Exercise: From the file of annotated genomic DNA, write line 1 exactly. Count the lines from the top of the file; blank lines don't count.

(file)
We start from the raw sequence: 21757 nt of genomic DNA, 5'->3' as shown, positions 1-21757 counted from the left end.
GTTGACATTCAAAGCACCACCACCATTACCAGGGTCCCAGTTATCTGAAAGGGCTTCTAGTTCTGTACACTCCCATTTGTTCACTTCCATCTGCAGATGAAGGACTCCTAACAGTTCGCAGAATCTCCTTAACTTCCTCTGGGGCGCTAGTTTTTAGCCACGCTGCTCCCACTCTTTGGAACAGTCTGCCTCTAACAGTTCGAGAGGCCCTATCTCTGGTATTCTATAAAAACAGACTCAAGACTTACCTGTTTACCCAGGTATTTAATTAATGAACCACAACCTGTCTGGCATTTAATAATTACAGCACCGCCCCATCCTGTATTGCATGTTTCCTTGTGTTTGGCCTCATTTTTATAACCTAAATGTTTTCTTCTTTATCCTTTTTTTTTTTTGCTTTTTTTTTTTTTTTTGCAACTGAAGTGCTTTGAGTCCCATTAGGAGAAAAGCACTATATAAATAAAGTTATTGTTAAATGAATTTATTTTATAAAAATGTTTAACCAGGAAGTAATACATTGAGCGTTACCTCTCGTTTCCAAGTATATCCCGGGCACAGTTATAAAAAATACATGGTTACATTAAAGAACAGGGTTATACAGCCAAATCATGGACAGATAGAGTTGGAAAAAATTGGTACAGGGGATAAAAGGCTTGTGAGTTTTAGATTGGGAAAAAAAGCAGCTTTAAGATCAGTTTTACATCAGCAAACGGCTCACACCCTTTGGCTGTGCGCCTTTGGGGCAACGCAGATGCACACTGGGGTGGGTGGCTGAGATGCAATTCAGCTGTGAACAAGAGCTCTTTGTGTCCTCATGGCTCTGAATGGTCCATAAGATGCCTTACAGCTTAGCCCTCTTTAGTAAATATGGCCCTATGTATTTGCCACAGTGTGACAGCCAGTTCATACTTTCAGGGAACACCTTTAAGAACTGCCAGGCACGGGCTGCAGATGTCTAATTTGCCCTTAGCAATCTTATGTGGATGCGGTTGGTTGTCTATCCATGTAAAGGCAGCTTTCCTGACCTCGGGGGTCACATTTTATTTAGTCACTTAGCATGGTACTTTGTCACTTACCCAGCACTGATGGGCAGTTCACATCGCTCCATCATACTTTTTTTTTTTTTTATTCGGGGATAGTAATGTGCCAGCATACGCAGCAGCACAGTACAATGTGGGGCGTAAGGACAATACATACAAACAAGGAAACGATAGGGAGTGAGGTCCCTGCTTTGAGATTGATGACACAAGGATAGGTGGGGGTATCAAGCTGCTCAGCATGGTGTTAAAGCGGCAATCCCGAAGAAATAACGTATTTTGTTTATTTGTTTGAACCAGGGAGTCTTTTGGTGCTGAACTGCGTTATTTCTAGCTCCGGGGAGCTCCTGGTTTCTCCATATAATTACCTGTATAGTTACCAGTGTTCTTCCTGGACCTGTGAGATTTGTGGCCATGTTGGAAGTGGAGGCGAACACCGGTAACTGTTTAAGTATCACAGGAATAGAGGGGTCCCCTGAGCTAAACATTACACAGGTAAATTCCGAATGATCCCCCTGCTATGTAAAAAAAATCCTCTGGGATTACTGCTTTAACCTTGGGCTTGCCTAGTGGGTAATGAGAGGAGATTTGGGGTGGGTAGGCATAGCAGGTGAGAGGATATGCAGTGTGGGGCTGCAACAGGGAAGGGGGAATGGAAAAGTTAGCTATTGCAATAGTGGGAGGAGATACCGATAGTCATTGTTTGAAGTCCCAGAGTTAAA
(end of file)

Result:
We start from the raw sequence: 21757 nt of genomic DNA, 5'->3' as shown, positions 1-21757 counted from the left end.